Autumn statement 2023: How will it affect you?

3 min Read Published: 22 Nov 2023

Autumn statement 2023In his latest Autumn statement 2023, Chancellor of the Exchequer Jeremy Hunt has promised a total of 110 measures that he claims will unleash growth in the private sector.

In this article, we provide a summary of today's Autumn statement so you can see at a glance how it is likely to impact your finances.

Click on the links below for more information or scroll down to read the full article:


National Insurance for employees

The main rate of National insurance (charged on earnings between £12,570 and £50,270) is being cut from 12% to 10% from January 6th 2024. It means that an average worker on £35,400 would receive a tax cut of £450 in the 2024/25 tax year and is estimated to impact around 27 million people.

How much will you save on National Insurance?

Salary Effective Tax Cut

(% drop in tax you will pay)

Monthly difference

(how much better off you will be after tax)

Annual Difference 

(how much better off you will be after tax)

Under £12,570 No change No change No change
£25,000 6.25% £20.71 £248.52
£37,500 6.25% £41.54 £498.48
£50,000 6.25% £62.37 £748.44
£75,000 3.36% £62.82 £753.84
£100,000 2.29% £62.82 £753.84

National insurance for self-employed

Class 2 National Insurance - The Chancellor announced that this will be abolished from 6th April 2024. Class 2 National Insurance was previously payable on profits above the small profits threshold of £12,570 at a rate of £3.45 per week. Voluntary payments can still be made and contributions will remain at £3.45 for the 2024/25 tax year. The removal of Class 2 National Insurance will not impact your entitlement to the state pension or other benefits.

Class 4 National Insurance - Payable on profits between £12,570 and £50,270, the rate of class 4 National Insurance has been cut by 1 percentage point, reducing from 9% to 8%.

Taken together, the changes to Class 2 and Class 4 National Insurance are likely to affect around 2 million self-employed people. It represents a saving of around £350 for the tax year 2024/25, based on an average self-employed salary of £28,200.

Savings & Investments

While not part of the Chancellor's address to the House of Commons, the Autumn statement includes a number of changes to Individual Savings Accounts (ISAs) and we highlight the two main changes below. Read our article 'The ISA changes announced in the Autumn Statement 2023' for the full list of changes, including the anticipated changes that didn't come to fruition.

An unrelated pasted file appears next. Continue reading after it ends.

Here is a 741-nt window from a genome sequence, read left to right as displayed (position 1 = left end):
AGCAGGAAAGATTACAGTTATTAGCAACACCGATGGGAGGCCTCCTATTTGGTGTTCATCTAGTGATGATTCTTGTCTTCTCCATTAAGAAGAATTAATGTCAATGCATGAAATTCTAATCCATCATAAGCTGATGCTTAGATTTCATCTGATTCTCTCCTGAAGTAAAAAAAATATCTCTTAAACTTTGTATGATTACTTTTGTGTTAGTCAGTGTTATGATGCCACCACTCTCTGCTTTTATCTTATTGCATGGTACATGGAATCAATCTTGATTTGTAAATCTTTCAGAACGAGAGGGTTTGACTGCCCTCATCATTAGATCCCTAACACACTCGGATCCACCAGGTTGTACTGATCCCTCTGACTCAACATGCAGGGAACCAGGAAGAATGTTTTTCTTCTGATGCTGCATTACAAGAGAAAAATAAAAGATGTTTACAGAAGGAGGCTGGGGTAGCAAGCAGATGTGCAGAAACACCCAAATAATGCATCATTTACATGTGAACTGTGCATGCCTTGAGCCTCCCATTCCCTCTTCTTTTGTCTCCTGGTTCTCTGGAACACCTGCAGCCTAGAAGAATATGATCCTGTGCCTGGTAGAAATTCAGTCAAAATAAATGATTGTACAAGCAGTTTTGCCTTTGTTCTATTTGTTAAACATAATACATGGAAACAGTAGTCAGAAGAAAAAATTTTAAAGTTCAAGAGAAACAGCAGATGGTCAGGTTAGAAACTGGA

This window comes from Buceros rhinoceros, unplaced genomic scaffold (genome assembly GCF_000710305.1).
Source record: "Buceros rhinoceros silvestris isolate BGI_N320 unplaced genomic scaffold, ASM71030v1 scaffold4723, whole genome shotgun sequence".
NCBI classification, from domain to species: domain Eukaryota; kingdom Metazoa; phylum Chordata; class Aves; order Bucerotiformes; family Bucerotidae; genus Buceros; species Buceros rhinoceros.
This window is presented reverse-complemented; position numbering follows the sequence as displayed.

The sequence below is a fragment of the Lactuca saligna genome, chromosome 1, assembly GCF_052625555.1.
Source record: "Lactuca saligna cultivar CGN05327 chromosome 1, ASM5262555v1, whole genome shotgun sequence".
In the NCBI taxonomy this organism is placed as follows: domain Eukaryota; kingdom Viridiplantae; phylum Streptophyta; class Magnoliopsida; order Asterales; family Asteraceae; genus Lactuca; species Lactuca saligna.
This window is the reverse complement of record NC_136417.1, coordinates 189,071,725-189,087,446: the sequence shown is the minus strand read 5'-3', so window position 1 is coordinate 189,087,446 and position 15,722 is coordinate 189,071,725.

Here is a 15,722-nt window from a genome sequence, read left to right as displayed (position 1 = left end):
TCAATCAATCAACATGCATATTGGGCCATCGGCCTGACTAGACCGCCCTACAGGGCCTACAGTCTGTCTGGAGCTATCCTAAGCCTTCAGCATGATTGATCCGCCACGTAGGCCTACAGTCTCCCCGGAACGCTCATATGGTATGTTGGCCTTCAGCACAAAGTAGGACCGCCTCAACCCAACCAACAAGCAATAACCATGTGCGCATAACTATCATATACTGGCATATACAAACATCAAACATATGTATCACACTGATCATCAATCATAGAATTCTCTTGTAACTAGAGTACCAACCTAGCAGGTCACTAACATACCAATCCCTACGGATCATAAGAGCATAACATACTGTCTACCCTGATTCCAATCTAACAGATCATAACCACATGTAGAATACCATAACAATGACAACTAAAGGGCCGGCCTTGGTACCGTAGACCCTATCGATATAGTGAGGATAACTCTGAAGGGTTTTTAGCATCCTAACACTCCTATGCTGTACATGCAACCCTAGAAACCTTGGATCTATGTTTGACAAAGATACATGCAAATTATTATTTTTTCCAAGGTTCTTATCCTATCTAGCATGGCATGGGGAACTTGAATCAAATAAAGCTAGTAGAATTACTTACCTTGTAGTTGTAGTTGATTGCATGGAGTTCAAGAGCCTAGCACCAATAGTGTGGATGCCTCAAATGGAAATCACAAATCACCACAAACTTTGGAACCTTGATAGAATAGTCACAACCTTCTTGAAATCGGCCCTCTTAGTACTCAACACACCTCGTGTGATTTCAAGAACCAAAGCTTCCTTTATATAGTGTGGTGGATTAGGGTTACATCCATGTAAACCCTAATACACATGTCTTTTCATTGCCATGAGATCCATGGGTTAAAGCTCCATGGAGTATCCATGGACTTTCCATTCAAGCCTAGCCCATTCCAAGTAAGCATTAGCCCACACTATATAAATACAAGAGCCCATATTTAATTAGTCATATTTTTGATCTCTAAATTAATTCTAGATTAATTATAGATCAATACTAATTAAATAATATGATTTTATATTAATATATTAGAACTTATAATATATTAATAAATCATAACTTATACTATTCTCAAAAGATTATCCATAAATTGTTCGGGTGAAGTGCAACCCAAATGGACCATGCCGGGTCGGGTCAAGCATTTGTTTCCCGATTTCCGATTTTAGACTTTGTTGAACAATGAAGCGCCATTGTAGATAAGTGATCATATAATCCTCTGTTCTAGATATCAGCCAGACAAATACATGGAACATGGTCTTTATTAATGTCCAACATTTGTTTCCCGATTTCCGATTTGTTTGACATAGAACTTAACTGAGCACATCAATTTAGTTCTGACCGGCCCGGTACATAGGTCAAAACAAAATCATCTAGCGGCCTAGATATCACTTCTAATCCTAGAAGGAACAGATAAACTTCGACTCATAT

• Multiple ISA subscriptions will be allowed - From April 2024, the government will allow multiple subscriptions to ISAs of the same type in the same tax year
  • Partial transfers between ISA providers will be allowed - Partial transfers of ISA funds in-year between providers will be allowed from April 2024

Elsewhere the sunset clause on Venture Capital Trusts (VCT's) and Enterprise Investment Schemes (EIS's) has been extended from April 2025 to April 2035. Previous legislation meant that the tax-relief available on investments into VCTs and EIS would cease on shares issued after April 2025. The extension now moves that date to April 2035.

National Living Wage

The National living wage for those aged 23 and over has been increased by 9.8% from £10.42 to £11.44 per hour from April 2024. Additionally, the government has confirmed that the new rate will apply to those aged 21 and 22, an effective increase of 12.4% for 21 and 22-year-olds.

We summarise the changes to the National Living Wage for April 2024 below.

  • Rate for those over 23 increased by 9.8% - from £10.42 an hour to £11.44
  • Rate for 21-22-year-olds increased 12.4% - from £10.18 an hour to £11.44
  • Rate for 18-20-year-olds increased by 14.8% - from £7.49 an hour to £8.60
  • Rate for 16-17-year-olds increased by 21.2% - from £5.28 an hour to £6.40
  • Rate for apprentices increased by 21.2% - from £5.28 an hour to £6.40

State benefits

State benefits

Inflation-linked state benefits such as Universal Credit will increase by 6.7% in April 2024. The rise mirrors September's inflation figures according to the Consumer Price Index (CPI).


The Chancellor confirmed today that the triple lock rule has been honoured for the 2024/25 tax year meaning state pensions will rise by 8.5% in April 2024. Below, we explain how the rise could impact you.

State pension increase from April 2024

  • Reached state pension age prior to 2016 - State pension will rise from £156.18 to £169.48 per week - a rise of £13.30 per week
  • Reached state pension age after 2016 - State pension will rise from £203.85 to £221.20 per week - a rise of £17.35 per week


  • 'Full expensing' - a tax break for businesses that allows them to deduct spending on new machinery and equipment from profits - has been made permanent. The OBR estimates that the measure will lead to additional business investment of around £14 billion over the forecast horizon
  • Those in retail, hospitality and leisure will receive an extension of the 75% business rates discount for a further year
  • The small business multiplier will be frozen for a further year


  • Alcohol duty will be frozen until August 2024
  • Duty on hand rolling tobacco increased by RPI+12% from 6pm on 22nd November 2023


  • There was no announcement of new government support to help consumers with energy bills this winter


  • The Mortgage Guarantee Scheme which supports the availability of 95% Loan-to-Value mortgage products, which was previously due to end on 31st December 2023, was extended by 18 months
  • There will be increased help to pay rent. Since 2020, there has been no increase in the Local Housing Allowance rates, which aid private renters through housing benefits or universal credit. As rental prices have risen sharply, this has led to financial difficulties for many. The allowance is now set to cover 30% of local market rent values.

Further reading